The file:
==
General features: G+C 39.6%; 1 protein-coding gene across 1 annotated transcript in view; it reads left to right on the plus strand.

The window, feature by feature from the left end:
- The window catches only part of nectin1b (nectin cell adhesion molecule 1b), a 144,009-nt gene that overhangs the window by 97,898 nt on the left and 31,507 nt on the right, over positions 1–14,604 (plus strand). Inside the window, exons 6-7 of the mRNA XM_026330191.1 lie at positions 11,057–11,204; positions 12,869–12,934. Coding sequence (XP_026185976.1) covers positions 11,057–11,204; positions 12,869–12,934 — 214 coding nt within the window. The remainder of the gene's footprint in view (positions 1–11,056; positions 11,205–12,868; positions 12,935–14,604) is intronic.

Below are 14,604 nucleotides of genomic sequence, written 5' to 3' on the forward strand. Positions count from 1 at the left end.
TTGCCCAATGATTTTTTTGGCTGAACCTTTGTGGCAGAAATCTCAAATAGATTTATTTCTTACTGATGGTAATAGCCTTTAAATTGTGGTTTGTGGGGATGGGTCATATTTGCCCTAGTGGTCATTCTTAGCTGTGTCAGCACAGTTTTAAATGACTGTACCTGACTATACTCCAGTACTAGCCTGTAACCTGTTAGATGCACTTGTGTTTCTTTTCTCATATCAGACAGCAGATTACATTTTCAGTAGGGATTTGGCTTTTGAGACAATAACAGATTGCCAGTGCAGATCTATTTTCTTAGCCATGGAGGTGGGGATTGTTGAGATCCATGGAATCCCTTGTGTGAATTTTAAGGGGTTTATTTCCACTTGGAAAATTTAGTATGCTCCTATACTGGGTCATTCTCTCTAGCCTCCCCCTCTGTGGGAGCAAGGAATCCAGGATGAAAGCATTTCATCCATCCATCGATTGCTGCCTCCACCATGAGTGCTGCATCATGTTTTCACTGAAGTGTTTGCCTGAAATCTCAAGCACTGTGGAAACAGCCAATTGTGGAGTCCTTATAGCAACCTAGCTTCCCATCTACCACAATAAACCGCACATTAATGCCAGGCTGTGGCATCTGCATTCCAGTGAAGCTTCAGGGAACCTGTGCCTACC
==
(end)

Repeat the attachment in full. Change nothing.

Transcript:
General features: G+C 39.6%; 1 protein-coding gene across 1 annotated transcript in view; it reads left to right on the plus strand.

The window, feature by feature from the left end:
- The window catches only part of nectin1b (nectin cell adhesion molecule 1b), a 144,009-nt gene that overhangs the window by 97,898 nt on the left and 31,507 nt on the right, over positions 1–14,604 (plus strand). Inside the window, exons 6-7 of the mRNA XM_026330191.1 lie at positions 11,057–11,204; positions 12,869–12,934. Coding sequence (XP_026185976.1) covers positions 11,057–11,204; positions 12,869–12,934 — 214 coding nt within the window. The remainder of the gene's footprint in view (positions 1–11,056; positions 11,205–12,868; positions 12,935–14,604) is intronic.

Below are 14,604 nucleotides of genomic sequence, written 5' to 3' on the forward strand. Positions count from 1 at the left end.
TTGCCCAATGATTTTTTTGGCTGAACCTTTGTGGCAGAAATCTCAAATAGATTTATTTCTTACTGATGGTAATAGCCTTTAAATTGTGGTTTGTGGGGATGGGTCATATTTGCCCTAGTGGTCATTCTTAGCTGTGTCAGCACAGTTTTAAATGACTGTACCTGACTATACTCCAGTACTAGCCTGTAACCTGTTAGATGCACTTGTGTTTCTTTTCTCATATCAGACAGCAGATTACATTTTCAGTAGGGATTTGGCTTTTGAGACAATAACAGATTGCCAGTGCAGATCTATTTTCTTAGCCATGGAGGTGGGGATTGTTGAGATCCATGGAATCCCTTGTGTGAATTTTAAGGGGTTTATTTCCACTTGGAAAATTTAGTATGCTCCTATACTGGGTCATTCTCTCTAGCCTCCCCCTCTGTGGGAGCAAGGAATCCAGGATGAAAGCATTTCATCCATCCATCGATTGCTGCCTCCACCATGAGTGCTGCATCATGTTTTCACTGAAGTGTTTGCCTGAAATCTCAAGCACTGTGGAAACAGCCAATTGTGGAGTCCTTATAGCAACCTAGCTTCCCATCTACCACAATAAACCGCACATTAATGCCAGGCTGTGGCATCTGCATTCCAGTGAAGCTTCAGGGAACCTGTGCCTACC